A new impl Trait 1/4
What is impl Trait?
May 10, 2022 – 13 min read
Rust
Rust

Foreword

This series is both an explanation and criticism of impl Trait. A large portion of this text is dedicated to explaining and understanding the properties of impl Trait, but it is not solely an explainer.

I believe that the current implementation of impl Trait is confusing and non-orthogonal. I propose an alternative formulation of impl Trait that is more intuitive, restores orthogonality to the feature, and enables more precise and flexible use of abstraction.

What is impl Trait?

impl Trait is syntax sugar that can be used in argument position or in return position. Let's look at how it can be used and how it desugars to more fundamental Rust syntax.

Argument position

When used in argument position, impl Trait is shorthand for a type that implements the requested traits. It takes a function like:

fn log(x: impl Debug) {
    dbg!(x);
}

And desugars it to:

fn log<X: Debug>(x: X) {
    dbg!(x);
}

In argument position, each impl Trait is assumed to be a different, unique type. If we wanted to take two arguments of the same type, we couldn't use impl Trait any more and would have to be more explicit. This doesn't compile:

fn pick(which: bool, x: impl Debug, y: impl Debug) -> impl Debug {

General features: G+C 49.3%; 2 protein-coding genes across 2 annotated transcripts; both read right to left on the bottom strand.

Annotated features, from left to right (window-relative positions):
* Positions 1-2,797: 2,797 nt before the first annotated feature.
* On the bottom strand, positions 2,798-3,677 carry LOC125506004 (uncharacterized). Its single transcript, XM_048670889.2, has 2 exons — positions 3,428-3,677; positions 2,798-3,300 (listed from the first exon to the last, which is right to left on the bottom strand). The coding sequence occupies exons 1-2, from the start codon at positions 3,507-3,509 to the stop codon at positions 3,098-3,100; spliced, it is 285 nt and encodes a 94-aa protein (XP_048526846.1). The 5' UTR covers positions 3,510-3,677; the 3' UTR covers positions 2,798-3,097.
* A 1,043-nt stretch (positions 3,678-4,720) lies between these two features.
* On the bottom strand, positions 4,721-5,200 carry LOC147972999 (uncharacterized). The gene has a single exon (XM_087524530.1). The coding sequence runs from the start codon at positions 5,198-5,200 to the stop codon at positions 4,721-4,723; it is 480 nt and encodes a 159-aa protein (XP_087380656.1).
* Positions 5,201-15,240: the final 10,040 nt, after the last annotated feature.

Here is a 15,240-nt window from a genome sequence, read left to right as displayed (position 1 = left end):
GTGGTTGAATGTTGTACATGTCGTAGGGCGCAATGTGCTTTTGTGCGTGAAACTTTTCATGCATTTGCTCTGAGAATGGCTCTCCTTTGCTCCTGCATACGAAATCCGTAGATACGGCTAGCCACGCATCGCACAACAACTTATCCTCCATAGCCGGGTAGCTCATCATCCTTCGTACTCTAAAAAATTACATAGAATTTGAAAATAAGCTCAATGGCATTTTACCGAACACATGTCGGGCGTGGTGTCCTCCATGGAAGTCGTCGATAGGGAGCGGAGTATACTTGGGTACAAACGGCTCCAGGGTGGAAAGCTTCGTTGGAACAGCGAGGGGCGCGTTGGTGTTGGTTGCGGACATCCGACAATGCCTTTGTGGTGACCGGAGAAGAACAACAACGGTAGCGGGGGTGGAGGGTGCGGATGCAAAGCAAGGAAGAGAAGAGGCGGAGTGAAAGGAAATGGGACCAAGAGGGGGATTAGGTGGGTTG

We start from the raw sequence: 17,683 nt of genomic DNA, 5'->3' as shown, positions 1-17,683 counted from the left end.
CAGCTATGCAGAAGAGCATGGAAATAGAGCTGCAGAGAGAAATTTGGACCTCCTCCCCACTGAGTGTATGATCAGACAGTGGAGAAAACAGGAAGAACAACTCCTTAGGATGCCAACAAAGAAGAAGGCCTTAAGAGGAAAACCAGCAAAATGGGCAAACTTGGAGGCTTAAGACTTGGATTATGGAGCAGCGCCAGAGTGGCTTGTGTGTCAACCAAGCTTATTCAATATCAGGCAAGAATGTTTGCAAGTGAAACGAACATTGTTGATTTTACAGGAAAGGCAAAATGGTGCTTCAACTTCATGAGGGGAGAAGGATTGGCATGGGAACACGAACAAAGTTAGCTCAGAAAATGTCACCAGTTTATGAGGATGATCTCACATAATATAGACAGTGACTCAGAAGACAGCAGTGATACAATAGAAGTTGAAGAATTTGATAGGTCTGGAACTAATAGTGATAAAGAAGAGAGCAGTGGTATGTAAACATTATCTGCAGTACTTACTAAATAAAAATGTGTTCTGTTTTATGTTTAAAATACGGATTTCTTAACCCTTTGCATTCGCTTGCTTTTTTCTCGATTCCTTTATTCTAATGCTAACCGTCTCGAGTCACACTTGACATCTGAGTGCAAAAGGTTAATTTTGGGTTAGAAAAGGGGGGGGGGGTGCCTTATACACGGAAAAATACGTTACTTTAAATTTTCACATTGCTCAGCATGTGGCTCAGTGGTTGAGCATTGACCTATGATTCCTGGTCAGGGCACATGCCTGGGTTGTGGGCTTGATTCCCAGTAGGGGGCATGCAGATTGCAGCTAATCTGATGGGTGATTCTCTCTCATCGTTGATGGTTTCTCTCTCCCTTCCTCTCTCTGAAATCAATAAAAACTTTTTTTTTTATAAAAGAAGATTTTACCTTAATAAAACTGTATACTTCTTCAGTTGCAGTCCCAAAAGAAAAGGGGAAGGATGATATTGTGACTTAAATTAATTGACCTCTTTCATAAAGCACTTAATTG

if !which {
        x
    } else {
        y
    }
}

With this error:

error[E0308]: `if` and `else` have incompatible types
= note:        expected type `impl Debug`
        found type parameter `impl Debug`
= note: a type parameter was expected, but a different one was found

This is because x's impl Debug could be a different concrete type from y's impl Debug. impl Trait makes them appear to be the same type when they really aren't. Instead, we write:

fn pick<T: Debug>(which: bool, x: T, y: T) -> T {
    ...
}

Which tells the compiler that we expect two of the same type and will return that type. That's easy enough, we just have to desugar it ourselves and give the compiler a little more information. Let's move on.

Return position

When used in return position, impl Traits is also shorthand for a type that implements the requested traits. However, there's a catch. It takes a function like this:

fn target() -> impl Debug {
    "hello world"
}

And desugars it to something like this:

struct Target<T: Debug + ?Sized>(T);

impl<T: Debug + ?Sized> Debug for Target<T> {
    fn fmt(&self, f: &mut Formatter<'_>) -> Result<(), Error> {
        self.0.fmt(f)
    }
}

fn target() -> Target<&'static str> {
    Target("hello world")
}

This desugaring has a special property: the return type &'static str gets abstracted behind an opaque Target<T> wrapper. That lets target limit what properties of its return type a caller is allowed to rely on. In this case, the Target type proxies the Debug impl but only the Debug impl. Any other traits implemented by the wrapped T are not implemented by Target<T>1. Let's look at a more complex example to see how this affects composability:

fn combine<T: Add>(lhs: T, rhs: T) -> T::Output {
    lhs.add(rhs)
}

println!("{}", combine(1, 2));
println!("{:?}", combine(1, 2));

Without impl Trait, the return type of combine is just a T::Output. That means that combine(1, 2) returns a plain i32, so we can take advantage of i32's Display and Debug implementations. Let's compare that to what happens when we use impl Trait:

fn combine_abstract<T: Add>(lhs: T, rhs: T) -> impl Display
where
    T::Output: Display,
{
    lhs.add(rhs)
}

println!("{}", combine_abstract(1, 2));
// ERROR: `impl Display` does not implement `Debug`
println!("{:?}", combine_abstract(1, 2));